Intrigued by a poll of U.S. voters that showed most Americans wouldn’t elect an atheist President, social psychologists at the University of British Columbia decided to poll Canadians to see what they thought on non-believers,
So they polled both U.S. citizens and Canadian students about their attitudes towards members of different religions as well as other groups, ranging from gays and feminists to criminals.
Randy Shore reports the results for the Vancouver Sun:
The only group the study’s participants distrusted as much as atheists was rapists, said doctoral student Will Gervais, lead author of the study published online in the Journal of Personality and Social Psychology.
“People are willing to hire an atheist for a job that is perceived as low-trust, for instance as a waitress,” said Gervais. “But when hiring for a high-trust job like daycare worker, they were like, nope, not going to hire an atheist for that job.”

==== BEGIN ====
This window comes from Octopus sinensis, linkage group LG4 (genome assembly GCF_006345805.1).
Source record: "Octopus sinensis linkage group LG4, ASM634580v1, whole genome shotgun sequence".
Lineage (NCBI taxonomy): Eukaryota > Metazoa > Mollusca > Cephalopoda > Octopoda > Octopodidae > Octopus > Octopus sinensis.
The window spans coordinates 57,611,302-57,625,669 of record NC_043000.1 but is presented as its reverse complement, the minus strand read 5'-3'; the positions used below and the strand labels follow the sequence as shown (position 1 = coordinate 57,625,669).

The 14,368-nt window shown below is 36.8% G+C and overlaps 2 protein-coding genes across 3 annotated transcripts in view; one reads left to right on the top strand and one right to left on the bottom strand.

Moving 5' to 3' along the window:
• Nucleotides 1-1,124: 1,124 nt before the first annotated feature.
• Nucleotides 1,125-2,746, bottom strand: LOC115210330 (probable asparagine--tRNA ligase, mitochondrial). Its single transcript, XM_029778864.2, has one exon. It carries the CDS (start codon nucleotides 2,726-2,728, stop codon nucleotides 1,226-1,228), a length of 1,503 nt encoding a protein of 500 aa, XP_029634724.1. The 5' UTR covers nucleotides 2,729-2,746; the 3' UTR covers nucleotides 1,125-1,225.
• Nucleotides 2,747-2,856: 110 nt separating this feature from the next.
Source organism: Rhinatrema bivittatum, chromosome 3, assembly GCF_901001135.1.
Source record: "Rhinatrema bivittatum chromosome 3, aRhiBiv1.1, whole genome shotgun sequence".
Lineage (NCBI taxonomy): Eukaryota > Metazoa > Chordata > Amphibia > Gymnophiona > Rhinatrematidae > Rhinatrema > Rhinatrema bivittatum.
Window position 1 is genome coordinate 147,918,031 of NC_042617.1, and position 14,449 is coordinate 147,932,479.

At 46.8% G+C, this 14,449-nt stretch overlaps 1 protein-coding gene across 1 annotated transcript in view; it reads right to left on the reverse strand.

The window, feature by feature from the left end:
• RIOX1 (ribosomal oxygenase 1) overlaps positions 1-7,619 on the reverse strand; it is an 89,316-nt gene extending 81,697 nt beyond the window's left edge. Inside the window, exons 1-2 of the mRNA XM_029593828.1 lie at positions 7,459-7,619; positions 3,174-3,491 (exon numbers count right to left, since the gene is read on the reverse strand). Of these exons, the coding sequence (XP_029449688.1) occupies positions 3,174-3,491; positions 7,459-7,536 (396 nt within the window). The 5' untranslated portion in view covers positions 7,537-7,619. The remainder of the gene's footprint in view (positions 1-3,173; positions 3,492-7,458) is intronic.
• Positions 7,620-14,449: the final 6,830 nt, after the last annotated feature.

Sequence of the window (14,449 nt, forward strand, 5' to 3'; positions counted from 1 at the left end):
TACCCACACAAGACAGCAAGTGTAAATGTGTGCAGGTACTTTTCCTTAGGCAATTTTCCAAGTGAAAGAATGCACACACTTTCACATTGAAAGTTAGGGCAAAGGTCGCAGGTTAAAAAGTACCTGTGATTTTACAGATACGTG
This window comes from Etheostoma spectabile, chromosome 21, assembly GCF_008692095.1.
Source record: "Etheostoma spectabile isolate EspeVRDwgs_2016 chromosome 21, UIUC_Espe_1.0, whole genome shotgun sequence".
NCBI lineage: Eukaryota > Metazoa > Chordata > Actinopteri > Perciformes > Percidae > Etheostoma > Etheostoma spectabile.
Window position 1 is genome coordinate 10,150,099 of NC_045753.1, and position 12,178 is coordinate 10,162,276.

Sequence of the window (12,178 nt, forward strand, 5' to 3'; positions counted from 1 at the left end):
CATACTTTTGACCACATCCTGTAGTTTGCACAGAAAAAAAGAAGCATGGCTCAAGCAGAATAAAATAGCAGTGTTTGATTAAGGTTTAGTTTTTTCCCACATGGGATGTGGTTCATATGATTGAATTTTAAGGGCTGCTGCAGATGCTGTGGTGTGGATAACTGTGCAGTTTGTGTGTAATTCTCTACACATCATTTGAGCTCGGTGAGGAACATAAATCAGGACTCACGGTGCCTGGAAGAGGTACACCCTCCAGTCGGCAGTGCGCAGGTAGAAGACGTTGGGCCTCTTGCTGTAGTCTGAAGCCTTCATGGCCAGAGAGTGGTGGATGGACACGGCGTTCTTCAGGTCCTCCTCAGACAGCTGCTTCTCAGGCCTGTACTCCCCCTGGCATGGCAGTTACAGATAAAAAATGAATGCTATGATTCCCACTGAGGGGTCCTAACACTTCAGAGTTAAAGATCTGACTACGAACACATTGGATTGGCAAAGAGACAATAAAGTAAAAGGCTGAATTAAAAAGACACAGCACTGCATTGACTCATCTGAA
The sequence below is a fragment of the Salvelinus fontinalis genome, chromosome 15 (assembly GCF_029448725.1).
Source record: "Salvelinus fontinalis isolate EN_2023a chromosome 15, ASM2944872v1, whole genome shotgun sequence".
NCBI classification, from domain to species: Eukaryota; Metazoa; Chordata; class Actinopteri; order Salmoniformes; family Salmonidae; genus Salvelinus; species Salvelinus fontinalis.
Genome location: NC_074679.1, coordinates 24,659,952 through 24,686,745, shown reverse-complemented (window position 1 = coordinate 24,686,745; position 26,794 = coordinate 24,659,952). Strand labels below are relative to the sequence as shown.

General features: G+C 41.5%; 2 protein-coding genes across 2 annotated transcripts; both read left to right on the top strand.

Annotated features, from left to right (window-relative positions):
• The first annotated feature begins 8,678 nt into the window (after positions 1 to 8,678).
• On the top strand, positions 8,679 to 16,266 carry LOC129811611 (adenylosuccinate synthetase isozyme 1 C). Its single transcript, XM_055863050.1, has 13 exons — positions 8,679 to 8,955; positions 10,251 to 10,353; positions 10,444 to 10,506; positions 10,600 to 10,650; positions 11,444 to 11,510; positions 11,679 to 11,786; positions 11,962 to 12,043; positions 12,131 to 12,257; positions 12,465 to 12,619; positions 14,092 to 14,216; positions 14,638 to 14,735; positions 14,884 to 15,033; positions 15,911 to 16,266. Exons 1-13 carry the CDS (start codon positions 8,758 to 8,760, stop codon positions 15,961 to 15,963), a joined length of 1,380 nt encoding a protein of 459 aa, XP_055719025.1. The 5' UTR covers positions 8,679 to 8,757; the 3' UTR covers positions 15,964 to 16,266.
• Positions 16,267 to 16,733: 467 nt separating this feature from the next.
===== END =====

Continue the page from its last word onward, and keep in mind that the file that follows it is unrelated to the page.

The antipathy does not seem to run both ways, though. Atheists are indifferent to religious belief when it comes to deciding who is trustworthy.
“Atheists don’t necessarily favour other atheists over Christians or anyone else,” he said. “They seem to think that religion is not an important signal for who you can trust.”
[E]ven in more secular Canada, distrust of atheists ran high.
Gee, we thought it was our breath.
Gervais concluded that folks are simply more inclined to trust someone who believed they had a powerful invisible friend watching their every move, and, as the song says, “makin’ a list and checkin’ it twice.”